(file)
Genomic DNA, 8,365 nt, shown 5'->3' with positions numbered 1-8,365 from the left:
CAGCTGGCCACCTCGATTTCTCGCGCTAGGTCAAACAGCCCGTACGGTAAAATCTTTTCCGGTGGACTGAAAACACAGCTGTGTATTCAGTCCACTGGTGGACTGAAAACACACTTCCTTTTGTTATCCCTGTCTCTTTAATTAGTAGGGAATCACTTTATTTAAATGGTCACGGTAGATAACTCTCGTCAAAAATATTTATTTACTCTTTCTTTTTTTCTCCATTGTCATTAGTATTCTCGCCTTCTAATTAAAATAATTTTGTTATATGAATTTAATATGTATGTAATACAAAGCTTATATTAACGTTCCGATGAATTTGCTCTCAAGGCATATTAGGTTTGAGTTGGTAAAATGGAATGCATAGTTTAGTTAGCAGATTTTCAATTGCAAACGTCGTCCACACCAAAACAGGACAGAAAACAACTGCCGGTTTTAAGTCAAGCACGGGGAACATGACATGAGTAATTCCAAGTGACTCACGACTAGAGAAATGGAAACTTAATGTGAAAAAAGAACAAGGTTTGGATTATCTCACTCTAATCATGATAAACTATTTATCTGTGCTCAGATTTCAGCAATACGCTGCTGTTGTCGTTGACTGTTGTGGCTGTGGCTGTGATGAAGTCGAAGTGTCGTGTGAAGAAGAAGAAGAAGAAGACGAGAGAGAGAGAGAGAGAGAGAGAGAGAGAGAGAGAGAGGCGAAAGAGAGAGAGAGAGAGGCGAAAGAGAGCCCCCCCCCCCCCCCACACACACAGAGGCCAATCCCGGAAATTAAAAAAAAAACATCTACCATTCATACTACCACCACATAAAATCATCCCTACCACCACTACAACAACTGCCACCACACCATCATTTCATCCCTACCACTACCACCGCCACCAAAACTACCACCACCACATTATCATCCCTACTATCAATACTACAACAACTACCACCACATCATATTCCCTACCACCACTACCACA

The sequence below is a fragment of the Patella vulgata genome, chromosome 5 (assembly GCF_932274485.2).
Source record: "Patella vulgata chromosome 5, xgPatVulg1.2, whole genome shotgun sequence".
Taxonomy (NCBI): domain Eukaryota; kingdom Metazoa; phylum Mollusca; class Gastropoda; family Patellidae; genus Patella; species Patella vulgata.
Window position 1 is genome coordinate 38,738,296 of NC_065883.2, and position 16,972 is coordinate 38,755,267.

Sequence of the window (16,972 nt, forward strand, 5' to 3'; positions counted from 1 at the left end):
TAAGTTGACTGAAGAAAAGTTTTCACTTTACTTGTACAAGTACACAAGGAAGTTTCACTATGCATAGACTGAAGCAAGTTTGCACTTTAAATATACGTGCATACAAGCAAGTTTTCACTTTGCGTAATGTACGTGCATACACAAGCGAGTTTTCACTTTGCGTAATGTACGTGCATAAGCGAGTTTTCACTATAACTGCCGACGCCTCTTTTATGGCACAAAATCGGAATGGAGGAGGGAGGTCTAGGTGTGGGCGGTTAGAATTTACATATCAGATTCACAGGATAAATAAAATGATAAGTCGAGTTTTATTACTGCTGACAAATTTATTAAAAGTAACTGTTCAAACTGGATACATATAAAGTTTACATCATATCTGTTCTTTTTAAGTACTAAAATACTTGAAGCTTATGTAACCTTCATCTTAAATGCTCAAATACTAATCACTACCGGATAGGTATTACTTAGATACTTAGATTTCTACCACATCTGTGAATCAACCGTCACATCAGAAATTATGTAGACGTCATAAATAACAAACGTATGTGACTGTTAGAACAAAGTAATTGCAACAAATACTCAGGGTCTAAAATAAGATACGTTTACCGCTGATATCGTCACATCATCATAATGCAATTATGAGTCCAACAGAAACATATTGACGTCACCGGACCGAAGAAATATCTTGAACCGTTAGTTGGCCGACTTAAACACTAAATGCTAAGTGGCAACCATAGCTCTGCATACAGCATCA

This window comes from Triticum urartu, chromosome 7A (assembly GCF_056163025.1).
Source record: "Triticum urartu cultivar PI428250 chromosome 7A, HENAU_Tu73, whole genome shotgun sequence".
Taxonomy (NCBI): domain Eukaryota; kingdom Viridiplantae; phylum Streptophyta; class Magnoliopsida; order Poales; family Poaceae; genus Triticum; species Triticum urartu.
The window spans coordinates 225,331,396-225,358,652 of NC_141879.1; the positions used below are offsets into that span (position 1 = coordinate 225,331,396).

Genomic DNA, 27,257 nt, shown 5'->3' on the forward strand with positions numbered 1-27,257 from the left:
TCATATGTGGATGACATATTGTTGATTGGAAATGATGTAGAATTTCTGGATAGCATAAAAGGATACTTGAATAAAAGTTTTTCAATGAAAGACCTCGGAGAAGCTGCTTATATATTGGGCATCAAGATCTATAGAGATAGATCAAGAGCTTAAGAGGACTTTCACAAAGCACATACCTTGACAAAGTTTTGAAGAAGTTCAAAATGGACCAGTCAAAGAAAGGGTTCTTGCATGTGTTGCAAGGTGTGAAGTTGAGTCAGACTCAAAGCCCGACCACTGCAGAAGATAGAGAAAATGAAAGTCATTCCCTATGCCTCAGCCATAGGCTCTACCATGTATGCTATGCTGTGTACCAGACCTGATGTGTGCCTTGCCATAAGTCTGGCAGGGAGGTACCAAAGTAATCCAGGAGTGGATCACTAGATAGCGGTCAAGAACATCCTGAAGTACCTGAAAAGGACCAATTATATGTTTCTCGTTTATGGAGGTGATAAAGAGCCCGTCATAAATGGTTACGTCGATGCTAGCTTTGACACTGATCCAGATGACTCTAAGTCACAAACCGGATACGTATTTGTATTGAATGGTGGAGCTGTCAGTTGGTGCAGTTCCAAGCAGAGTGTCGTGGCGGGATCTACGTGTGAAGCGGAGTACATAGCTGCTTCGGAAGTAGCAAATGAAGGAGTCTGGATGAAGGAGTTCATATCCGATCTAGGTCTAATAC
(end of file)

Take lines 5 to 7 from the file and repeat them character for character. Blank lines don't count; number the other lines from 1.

Taxonomy (NCBI): domain Eukaryota; kingdom Metazoa; phylum Mollusca; class Gastropoda; family Patellidae; genus Patella; species Patella vulgata.
Window position 1 is genome coordinate 38,738,296 of NC_065883.2, and position 16,972 is coordinate 38,755,267.

Sequence of the window (16,972 nt, forward strand, 5' to 3'; positions counted from 1 at the left end):